Plywood can be a bummer can’t it? The chip out/tear out on it is horrible at times. The reason why is because of the veneered layers. I worked at a plywood mill for about 7 years, and when I moved to the glue line, I had a hand in layering the plywood. The top layer on most construction grade plywood, even A and B grade is going to be only 3/16 of an inch at its thickest. But it will also go down to 1/8 on the other side of the sheet.
The results? Disaster when cutting this thin veneer on the table saw. Even though it is laminated with layers, those top layers love to chip. One reason this is worse with construction grade plywood than it used to be is because they make the plywood from hybrid pine. I worked on the green end where they peeled the plywood on these gigantic lathes, and when they started growing and peeling the hybrid pines, they had to reconfigure the lathes. Why is that?
Because the hybrid pine is so soft and weak in comparison to the virgin timber that it would just fall to pieces when they ran it on the original equipment. But even with great hardwoods, you can have an issue with the plywood. So here are some tips to cutting it:
1. Setting Blade Height Properly
When the goal is making clean, consistent cuts in plywood, most tablesaws need a height adjustment to deliver good results. Of course, low blade height is a good habit, as it encourages safety with most jobs. The problem with using a low height setting on plywood is that it cuts through just a few plies at a time. This weakens the plywood’s structure without breaking it and produces rough cuts. Adding a few inches to the blade’s height will produce much cleaner cuts. This way, the saw’s teeth are more or less vertical when they reach the plywood, cutting through the veneer on the face and structural core at the same time.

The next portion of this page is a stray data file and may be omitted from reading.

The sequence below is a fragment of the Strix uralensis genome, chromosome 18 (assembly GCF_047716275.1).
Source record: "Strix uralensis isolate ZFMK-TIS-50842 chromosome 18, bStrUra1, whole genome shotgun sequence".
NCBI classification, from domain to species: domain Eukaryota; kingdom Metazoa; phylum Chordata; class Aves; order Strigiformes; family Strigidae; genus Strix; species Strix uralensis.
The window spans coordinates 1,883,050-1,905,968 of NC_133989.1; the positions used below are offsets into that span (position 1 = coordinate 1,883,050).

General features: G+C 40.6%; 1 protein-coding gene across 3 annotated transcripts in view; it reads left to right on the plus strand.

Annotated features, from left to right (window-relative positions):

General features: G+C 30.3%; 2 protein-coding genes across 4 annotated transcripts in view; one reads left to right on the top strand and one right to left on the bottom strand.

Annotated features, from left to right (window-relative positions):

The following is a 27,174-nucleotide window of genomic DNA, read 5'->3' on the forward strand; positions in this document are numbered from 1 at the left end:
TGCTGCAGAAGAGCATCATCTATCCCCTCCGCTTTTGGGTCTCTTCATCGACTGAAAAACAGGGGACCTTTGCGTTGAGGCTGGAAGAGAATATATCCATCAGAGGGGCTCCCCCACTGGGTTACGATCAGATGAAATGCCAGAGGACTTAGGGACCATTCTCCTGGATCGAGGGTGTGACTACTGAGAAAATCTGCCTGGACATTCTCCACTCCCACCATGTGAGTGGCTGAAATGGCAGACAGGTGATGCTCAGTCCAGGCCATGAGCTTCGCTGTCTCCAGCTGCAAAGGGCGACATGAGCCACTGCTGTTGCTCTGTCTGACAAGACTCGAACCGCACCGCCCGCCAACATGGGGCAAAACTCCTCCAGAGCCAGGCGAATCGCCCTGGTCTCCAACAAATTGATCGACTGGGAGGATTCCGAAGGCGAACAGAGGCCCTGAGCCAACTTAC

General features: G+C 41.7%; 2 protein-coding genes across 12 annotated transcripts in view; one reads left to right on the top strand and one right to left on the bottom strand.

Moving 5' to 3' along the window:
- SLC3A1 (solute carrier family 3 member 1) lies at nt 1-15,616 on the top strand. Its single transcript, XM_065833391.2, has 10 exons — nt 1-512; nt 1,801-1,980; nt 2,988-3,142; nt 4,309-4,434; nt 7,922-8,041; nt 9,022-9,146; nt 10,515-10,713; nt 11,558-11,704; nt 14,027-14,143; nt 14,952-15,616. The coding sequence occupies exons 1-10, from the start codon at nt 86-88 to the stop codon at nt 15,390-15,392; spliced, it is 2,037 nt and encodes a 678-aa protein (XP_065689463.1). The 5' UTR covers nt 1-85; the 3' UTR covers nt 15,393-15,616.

2. Use A Good Table Saw Insert
A normal insert plate for tablesaws isn’t ideally suited to cutting plywood. A better option is to install an insert with zero clearance; this will sharply reduce (and possibly even eliminate) chipping on the plywood’s lower face. When the blade meets an insert like this, it cuts an opening matching its thickness. This provides complete support to the plywood right up to the edges of the cut. Virtually all saw manufacturers produce zero-clearance inserts for their tools.
3. Score Before And During Cutting
When you plan on leaving both sides of a cut piece of plywood exposed, you’ll want to avoid chipping either side. Scoring passes are the technique you need to master to accomplish this. You should lower the blade down to an eighth of an inch (or even a sixteenth) to make your scoring cuts. Raise the blade per the first tip when it’s time to finish off your cut.
4. Use The Right Blade
Blade selection plays a big role in overall cut quality. Most tablesaws are fitted with combination blades. These perform very well when they’re used at low speed and kept sharp, but for intensive plywood work you can do better. A blade designed to cut sheet stock (featuring 80 teeth or more) will deliver better results. Sheet good blades reduce chipping by cutting in smaller increments, and their teeth have bevels designed to score veneer as they cut. Although these blades need an even slower rate of feed, the results are well worth a little patience.
With handheld saws, the default blade is usually designed for rough cuts on construction-grade lumber. Invest in a plywood-specific blade with carbide tips instead. For an economical alternative, you can also use disposable blades (thin-kerf steel) for smaller jobs.
5. The Last Word In Clean Edges (For This Part)
Sometimes a particular cut defies all attempts and refuses to come out clean. Don’t worry, there’s one final solution. What you need to do is use oversize cuts, leaving yourself a margin of 1/8″ to 1/16″ beyond your finish edge. Attacking this rough edge with a router (using a pattern bit with bearing guidance) and a straightedge will produce the sought-after clean edge.
Keep reading to learn more great tips with the next article!
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Ted Leger –
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